Treatments for Endometriosis
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There are a number of options for treating and managing endometriosis. These include lifestyle changes, medication, and surgery. There is a risk of persistence, despite treatment; there is also a risk of relapse after treatment.
The goals of treatment are to control pain, slow the growth of endometrial tissue, and restore fertility, if desired. The choice of preferred treatment depends on your age, the severity of your symptoms, where the endometrial tissue is growing, how large the growths are, and your desire for pregnancy.
Treatment involves the following:
American Academy of Family Physicians website. Available at: http://www.aafp.org/ . Accessed March 1, 2006.
Griffith’s 5-Minute Clinical Consult . Lippincott Williams and Wilkins; 1999.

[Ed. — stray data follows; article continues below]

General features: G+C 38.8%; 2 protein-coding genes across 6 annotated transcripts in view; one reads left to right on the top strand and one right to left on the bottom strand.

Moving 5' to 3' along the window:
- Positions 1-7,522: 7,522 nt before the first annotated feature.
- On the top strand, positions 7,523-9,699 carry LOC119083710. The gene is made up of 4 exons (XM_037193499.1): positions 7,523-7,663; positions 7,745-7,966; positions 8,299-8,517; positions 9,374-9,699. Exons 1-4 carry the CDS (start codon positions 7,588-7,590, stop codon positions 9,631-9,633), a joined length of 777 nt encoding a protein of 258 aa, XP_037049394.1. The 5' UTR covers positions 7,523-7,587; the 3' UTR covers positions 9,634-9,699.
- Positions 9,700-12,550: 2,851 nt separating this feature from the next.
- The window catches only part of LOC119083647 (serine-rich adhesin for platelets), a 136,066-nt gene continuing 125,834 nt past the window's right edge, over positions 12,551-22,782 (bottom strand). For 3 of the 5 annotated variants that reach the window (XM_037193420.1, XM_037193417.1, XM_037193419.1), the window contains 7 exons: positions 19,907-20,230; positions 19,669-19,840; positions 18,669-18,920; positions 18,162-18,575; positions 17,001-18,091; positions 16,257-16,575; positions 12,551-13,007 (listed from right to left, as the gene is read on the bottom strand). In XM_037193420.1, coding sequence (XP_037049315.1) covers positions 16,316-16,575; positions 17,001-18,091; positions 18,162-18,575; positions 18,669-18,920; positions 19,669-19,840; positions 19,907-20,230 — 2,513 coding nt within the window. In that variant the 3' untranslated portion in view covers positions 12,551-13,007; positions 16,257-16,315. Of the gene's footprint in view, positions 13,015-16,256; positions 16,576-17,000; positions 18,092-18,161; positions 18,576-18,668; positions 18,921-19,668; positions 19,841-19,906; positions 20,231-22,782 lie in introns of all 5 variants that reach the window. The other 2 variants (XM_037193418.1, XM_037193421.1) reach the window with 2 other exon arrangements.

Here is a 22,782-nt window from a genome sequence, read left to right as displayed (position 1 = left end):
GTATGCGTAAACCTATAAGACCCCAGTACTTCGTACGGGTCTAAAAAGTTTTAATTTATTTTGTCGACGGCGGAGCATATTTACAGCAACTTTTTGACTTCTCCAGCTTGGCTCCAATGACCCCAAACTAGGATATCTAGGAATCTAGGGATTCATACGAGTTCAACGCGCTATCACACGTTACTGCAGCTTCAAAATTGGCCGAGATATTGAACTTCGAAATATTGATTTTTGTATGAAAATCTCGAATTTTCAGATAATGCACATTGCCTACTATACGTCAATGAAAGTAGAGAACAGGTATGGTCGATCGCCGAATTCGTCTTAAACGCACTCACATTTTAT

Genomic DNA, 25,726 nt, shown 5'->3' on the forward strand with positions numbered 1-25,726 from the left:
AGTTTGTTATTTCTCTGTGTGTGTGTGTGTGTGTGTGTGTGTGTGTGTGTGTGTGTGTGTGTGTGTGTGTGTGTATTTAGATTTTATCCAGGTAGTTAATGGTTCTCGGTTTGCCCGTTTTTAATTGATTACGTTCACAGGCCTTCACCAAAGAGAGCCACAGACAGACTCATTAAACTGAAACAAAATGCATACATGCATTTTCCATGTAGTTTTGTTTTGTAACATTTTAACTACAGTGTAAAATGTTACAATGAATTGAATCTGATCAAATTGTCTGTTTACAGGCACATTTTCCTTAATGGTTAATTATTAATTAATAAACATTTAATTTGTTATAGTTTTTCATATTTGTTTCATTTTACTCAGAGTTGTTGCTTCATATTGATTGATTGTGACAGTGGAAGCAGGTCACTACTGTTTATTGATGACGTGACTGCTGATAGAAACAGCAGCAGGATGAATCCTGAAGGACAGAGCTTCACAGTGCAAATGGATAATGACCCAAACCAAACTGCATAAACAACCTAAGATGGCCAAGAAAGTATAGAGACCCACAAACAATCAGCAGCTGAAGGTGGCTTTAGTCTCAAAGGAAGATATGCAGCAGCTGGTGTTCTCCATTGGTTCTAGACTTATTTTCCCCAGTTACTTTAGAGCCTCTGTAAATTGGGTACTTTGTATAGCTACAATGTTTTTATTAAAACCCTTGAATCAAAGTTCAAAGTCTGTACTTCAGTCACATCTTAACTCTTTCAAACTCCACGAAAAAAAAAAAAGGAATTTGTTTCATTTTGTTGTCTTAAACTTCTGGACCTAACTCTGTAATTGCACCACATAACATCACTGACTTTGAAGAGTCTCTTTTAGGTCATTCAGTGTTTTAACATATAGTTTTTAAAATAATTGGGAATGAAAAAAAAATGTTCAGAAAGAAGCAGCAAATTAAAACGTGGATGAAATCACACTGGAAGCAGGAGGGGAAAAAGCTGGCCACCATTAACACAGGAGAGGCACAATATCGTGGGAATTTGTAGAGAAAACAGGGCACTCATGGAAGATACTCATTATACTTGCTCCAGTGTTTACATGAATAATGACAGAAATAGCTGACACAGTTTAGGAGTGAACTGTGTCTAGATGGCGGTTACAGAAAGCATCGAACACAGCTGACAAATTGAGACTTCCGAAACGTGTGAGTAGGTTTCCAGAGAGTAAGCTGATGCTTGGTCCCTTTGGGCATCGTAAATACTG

Kistner’s Gynecology and Women’s Health . 7th ed. Mosby-Year Book; 1999.
National Institute of Child Health and Human Development website. Available at: http://www.nichd.nih.gov/ . Accessed March 1, 2006.
Rakel RE and Bope ET. Conn's Current Therapy 2001 . 53rd ed. Philadelphia, PA: W.B. Saunders Company; 2001.
Howard FM. An evidence-based medicine approach to the treatment of endometriosis-associated chronic pelvic pain: placebo-controlled studies. J American Assoc Gynecol Laparoscopists. 2000;7(4):477-488.
Farquhar C, Sutton C. The evidence for the management of endometriosis. Curr Opinion in Obstet & Gynecol. 1998;10(4):321-332.
Appleyard TL, Mann CH, Khan KS. Guidelines for the management of pelvic pain associated with endometriosis: a systematic appraisal of their quality. BJOG. 2006;113(7):749-757.
Last reviewed November 2008 by ]]>Jeff Andrews, MD, FRCSC, FACOG]]>
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